Nun Juliana, Saint Peter Drawing
Nun Juliana, Saint Peter Drawing

Being an active member of a Church and faith community is essential to writing icons also.  Since God, theology and art are so intertwined in this process, it is important to have a spiritual director with whom to ponder and question how God wants to use this art form through your work.  Iconographers need to have an active prayer life and understand how Icons are used in contemplation and liturgy.

Nun Juliana Icon
Nun Juliana Icon

The American Association of Iconographers is a free association of Iconographers who share a common desire to be supportive to each other and grow in faith and icon writing.  We have a Face Book Group ( just search for American Association of Iconographers on Face Book) which you can join.  Anyone who is a member can post their ideas, questions, useful links, etc.  Because it is an Ecumenical group, we practice acceptance of both Orthodox and non Orthodox Iconography.  We usually don’t publicize or promote individual Iconographers’ classes, but instructional video links are acceptable for posting.

It Takes Time to Develop

There have been many developments and changes to the world, as well as to the world of Iconography over the last twenty years.  Similarly, it will take time to develop characteristics, attributes, and a standard for excellence in this field.

It will be helpful to see visual examples and hear of other Iconographers’ experiences in their locations regarding community, learning, creating a standard for quality and relevance.   Perhaps in the future we could have a virtual conference or series of meetings to discuss these topics.  Also, writing blogs for this group can be a way to share experience and perspective.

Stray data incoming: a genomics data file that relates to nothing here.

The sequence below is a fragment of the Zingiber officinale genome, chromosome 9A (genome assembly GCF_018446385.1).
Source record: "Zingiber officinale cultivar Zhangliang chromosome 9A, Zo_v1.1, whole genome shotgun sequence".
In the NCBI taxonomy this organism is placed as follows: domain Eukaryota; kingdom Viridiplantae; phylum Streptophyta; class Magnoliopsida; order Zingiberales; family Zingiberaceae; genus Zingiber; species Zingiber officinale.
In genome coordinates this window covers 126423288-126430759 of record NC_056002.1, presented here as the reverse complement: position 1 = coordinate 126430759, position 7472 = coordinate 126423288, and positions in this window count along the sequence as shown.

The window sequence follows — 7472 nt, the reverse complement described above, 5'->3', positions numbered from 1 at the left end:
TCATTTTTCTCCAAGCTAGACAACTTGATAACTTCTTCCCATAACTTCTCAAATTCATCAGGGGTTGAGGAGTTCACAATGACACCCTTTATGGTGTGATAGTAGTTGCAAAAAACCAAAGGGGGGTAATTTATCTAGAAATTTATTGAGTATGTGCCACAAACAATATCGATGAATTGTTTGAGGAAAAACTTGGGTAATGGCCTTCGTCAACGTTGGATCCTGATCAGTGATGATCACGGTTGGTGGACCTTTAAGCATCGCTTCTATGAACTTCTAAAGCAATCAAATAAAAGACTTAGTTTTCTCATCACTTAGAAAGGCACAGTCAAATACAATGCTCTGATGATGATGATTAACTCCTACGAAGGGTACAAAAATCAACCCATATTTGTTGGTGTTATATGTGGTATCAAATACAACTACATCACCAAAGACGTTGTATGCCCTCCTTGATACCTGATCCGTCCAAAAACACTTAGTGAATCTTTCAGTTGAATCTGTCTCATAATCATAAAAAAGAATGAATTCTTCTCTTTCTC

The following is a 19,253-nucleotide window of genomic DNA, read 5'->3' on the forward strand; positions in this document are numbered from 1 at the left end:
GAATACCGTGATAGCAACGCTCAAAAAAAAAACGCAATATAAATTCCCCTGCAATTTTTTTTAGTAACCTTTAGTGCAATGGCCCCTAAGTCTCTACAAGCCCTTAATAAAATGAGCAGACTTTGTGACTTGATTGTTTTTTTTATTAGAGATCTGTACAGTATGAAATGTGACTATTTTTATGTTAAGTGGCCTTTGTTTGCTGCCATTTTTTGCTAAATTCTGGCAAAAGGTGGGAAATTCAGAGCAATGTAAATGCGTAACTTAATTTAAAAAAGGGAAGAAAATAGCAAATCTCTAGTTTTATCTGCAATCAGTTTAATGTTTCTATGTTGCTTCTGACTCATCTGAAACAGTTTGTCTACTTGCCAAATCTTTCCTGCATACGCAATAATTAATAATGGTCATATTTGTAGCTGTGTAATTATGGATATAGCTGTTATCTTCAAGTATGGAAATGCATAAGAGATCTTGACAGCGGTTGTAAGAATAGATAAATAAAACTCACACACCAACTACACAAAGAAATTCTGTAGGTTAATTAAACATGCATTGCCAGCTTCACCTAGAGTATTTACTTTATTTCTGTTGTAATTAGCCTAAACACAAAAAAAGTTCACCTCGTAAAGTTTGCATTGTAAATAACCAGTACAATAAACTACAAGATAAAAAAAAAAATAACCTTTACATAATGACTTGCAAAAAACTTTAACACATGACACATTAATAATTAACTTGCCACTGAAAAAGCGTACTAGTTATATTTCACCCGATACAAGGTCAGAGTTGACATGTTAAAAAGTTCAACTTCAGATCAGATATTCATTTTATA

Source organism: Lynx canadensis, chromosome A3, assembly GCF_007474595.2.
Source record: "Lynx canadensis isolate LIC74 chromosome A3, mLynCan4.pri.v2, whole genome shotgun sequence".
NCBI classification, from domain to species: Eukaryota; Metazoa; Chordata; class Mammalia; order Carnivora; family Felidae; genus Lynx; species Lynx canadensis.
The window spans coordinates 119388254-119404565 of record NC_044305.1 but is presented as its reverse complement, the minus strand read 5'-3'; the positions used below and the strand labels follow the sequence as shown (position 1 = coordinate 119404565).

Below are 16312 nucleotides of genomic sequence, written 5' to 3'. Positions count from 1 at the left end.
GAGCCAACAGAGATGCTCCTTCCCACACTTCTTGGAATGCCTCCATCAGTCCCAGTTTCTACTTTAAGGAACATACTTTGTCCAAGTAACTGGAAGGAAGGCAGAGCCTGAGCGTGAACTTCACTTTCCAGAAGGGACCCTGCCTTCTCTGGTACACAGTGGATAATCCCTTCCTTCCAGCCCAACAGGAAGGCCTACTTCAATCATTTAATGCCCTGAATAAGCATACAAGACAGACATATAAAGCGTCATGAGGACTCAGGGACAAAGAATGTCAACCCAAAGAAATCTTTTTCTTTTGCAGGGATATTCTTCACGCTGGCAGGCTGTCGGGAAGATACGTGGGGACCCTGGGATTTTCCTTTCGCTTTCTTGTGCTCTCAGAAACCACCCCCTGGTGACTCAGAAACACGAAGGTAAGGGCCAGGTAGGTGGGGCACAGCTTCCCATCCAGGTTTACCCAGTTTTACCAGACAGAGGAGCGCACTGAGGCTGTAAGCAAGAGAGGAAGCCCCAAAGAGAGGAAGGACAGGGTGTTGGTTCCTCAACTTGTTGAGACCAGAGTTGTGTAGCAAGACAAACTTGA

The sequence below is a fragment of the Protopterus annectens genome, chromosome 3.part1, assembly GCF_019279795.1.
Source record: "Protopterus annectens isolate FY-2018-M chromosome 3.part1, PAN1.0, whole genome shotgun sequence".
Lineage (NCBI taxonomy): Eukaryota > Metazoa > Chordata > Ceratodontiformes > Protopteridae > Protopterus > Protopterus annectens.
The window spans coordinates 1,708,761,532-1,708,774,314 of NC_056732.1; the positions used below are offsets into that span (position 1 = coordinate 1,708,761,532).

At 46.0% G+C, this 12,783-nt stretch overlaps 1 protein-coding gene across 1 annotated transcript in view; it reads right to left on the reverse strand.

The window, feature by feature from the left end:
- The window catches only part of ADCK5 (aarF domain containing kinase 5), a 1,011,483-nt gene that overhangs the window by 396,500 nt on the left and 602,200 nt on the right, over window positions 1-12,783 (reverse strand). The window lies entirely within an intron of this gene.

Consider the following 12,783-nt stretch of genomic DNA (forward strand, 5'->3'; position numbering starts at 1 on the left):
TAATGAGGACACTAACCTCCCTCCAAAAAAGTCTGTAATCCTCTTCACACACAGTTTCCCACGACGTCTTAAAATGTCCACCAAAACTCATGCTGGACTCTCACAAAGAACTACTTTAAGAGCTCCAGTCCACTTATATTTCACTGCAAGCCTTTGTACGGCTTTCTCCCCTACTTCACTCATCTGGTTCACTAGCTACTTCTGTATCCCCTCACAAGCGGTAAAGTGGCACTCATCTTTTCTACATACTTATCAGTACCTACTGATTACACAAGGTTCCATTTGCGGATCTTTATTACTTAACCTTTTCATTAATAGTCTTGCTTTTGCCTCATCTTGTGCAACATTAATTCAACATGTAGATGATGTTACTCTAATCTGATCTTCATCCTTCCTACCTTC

So far, the guiding principles are: The creation of a spiritually healthy, ecumenical, support group that promotes the practice of Icon sharing, learning, and promoting the love of Icons that can provide direction and possibly regulate a  set of guidelines for future Iconographers.

Please feel free to use the contact form below with suggestions, ideas, and possible submissions for blog posts.

May God continue to bless you in all that you say and do,

Christine Hales

New Christian Icons.com

 

 

Medieval Russian Icons

Archangel Michael, 1300
Archangel Michael, 1300

MEDIEVAL RUSSIAN ICONS  11-17TH CENTURIES

In the creation of Icons today, I find it particularly helpful to keep looking to the past in order to understand the nuances and dynamics of Icon making through the centuries.  Medieval Russian Icons and their development  is particularly applicable to this task.  The following is excerpted from the book, A History of Icon Painting,  and this chapter was  written by Angelina Smirnova; Moscow, 2005.

St. Nicholas, late 12th Century, Moscow
St. Nicholas, late 12th Century, Moscow